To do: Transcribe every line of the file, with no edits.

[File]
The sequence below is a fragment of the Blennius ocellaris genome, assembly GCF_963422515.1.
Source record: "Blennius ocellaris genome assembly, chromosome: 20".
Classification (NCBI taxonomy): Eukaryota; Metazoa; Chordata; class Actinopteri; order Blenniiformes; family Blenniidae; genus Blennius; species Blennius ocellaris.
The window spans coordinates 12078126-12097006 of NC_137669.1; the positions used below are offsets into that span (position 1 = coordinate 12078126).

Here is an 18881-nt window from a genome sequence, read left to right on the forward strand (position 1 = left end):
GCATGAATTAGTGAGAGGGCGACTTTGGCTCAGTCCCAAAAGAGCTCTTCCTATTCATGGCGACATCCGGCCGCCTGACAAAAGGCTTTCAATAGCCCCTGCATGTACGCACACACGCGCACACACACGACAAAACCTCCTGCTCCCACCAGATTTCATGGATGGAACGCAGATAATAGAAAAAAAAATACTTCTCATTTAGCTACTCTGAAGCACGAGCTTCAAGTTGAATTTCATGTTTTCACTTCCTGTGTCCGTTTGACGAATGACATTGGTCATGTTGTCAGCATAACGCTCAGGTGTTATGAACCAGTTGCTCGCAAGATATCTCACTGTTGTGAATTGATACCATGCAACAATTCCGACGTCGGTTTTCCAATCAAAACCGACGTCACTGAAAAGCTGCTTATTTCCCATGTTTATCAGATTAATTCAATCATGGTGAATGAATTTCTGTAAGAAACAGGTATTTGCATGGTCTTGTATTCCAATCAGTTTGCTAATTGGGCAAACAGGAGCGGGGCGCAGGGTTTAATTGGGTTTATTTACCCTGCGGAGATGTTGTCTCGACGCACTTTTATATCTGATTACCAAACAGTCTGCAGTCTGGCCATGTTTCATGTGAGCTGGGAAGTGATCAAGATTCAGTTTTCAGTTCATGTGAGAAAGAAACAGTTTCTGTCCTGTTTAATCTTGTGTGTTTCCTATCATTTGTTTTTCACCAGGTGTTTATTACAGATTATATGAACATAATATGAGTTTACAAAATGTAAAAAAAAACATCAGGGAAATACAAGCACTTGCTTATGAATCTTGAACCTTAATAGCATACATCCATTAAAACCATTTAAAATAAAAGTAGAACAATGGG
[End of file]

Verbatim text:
The sequence below is a fragment of the Blennius ocellaris genome, assembly GCF_963422515.1.
Source record: "Blennius ocellaris genome assembly, chromosome: 20".
Classification (NCBI taxonomy): Eukaryota; Metazoa; Chordata; class Actinopteri; order Blenniiformes; family Blenniidae; genus Blennius; species Blennius ocellaris.
The window spans coordinates 12078126-12097006 of NC_137669.1; the positions used below are offsets into that span (position 1 = coordinate 12078126).

Here is an 18881-nt window from a genome sequence, read left to right on the forward strand (position 1 = left end):
GCATGAATTAGTGAGAGGGCGACTTTGGCTCAGTCCCAAAAGAGCTCTTCCTATTCATGGCGACATCCGGCCGCCTGACAAAAGGCTTTCAATAGCCCCTGCATGTACGCACACACGCGCACACACACGACAAAACCTCCTGCTCCCACCAGATTTCATGGATGGAACGCAGATAATAGAAAAAAAAATACTTCTCATTTAGCTACTCTGAAGCACGAGCTTCAAGTTGAATTTCATGTTTTCACTTCCTGTGTCCGTTTGACGAATGACATTGGTCATGTTGTCAGCATAACGCTCAGGTGTTATGAACCAGTTGCTCGCAAGATATCTCACTGTTGTGAATTGATACCATGCAACAATTCCGACGTCGGTTTTCCAATCAAAACCGACGTCACTGAAAAGCTGCTTATTTCCCATGTTTATCAGATTAATTCAATCATGGTGAATGAATTTCTGTAAGAAACAGGTATTTGCATGGTCTTGTATTCCAATCAGTTTGCTAATTGGGCAAACAGGAGCGGGGCGCAGGGTTTAATTGGGTTTATTTACCCTGCGGAGATGTTGTCTCGACGCACTTTTATATCTGATTACCAAACAGTCTGCAGTCTGGCCATGTTTCATGTGAGCTGGGAAGTGATCAAGATTCAGTTTTCAGTTCATGTGAGAAAGAAACAGTTTCTGTCCTGTTTAATCTTGTGTGTTTCCTATCATTTGTTTTTCACCAGGTGTTTATTACAGATTATATGAACATAATATGAGTTTACAAAATGTAAAAAAAAACATCAGGGAAATACAAGCACTTGCTTATGAATCTTGAACCTTAATAGCATACATCCATTAAAACCATTTAAAATAAAAGTAGAACAATGGG